The Old Rectory is a quintessential Cotswolds house dating back to the 16th century – with a very 21st-century attraction that's sure to turn heads, as Penny Churchill explains.
Centuries of history sit lightly on the broad shoulders of Grade II*-listed The Old Rectory at Westwell, Oxfordshire – a quintessential Cotswold-stone village, 2½ miles south-west of Burford, which, as its name suggests, once boasted the most westerly well in the county.
The imposing former rectory, built on the site of an earlier parsonage in about 1700, with 19th- and 20th-century additions, sits in an idyllic position at the top of the village, overlooking an enchanting valley and its own four acres of tree-ringed gardens and grounds.
Currently for sale through Knight Frank at a guide price of £5.85 million, The Old Rectory was built during its ownership by Christ Church, Oxford, which, in 1546, bought Westwell Manor and the living of the ancient village church of St Mary, following the dissolution of the monasteries by Henry VIII.
The college established a thriving village on the site, but failed to properly maintain its Westwell holdings and, by 1912, both the manor and the rectory had been sadly neglected. Thankfully, those days are long gone.
The manor house was sold to Sir Alfred Sothern Holland, created 1st Baronet Holland of Westwell in 1917 in recognition of his services as Trade Commissioner to South Africa and as Director-General of Inspection of Munitions in 1916. He had the dilapidated manor house restored, using a merry band of skilled local craftsmen.
The rectory was bought and renovated for Capt the Hon Bertram Freeman-Mitford, later 3rd Lord Redesdale, who, in 1958, inherited the title from his brother – the famously mercurial father of the six Mitford sisters, who lived at nearby Swinbrook – only to die, himself, four years later.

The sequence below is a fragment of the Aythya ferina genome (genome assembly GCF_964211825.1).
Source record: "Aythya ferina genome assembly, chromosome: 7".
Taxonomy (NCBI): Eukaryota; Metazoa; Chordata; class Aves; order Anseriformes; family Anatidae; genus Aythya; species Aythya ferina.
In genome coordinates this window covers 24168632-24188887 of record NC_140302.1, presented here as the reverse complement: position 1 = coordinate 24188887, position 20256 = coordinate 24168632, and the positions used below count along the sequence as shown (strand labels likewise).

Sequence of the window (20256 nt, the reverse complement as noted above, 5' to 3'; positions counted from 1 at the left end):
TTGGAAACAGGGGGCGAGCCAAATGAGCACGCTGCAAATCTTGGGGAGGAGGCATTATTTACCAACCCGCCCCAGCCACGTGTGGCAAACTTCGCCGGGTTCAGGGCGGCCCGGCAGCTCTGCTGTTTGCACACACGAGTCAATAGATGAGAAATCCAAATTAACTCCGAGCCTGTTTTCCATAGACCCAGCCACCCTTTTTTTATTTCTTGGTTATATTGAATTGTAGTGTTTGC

Many a memorable weekend has been enjoyed by the friends and family of the current owners of The Old Rectory, who have refurbished, remodelled and reconfigured the house, grounds and ancillary buildings with serious entertaining in mind.
Room to manoeuvre is clearly not an issue, with 5,246sq ft of living space in the main house, including four main reception rooms, a large kitchen/breakfast room, eight bedrooms and six bathrooms, plus a 1,022sq ft annexe.
It comes with a self-contained, one-bedroom cottage, a storage barn with potential for conversion to a second cottage and, the property’s pièce de résistance, a massive, 3,318sq ft entertaining barn.
It’s a huge space which can be configured to seat up to 36 guests around the main table – and it also houses a library and a games room.
Of course, there’s much more to this beautifully maintained house than style, statistics and big-name designers.
The outdoor brigade can enjoy quiet moments in the delightful formal, informal or walled gardens or in the less structured woodland gardens, where the owners have retained the original Cotswold-stone walls and dreamy enclaves that give this area its unique charm.
On the other hand, weekenders with energy to burn can work it off on the tennis court, in the swimming pool or by swinging a bat or a croquet mallet on the manicured ball-playing lawn.
The grounds also include a number of discreet dining areas, including a paved sunken patio to the rear of the house and a covered dining area alongside the barn.
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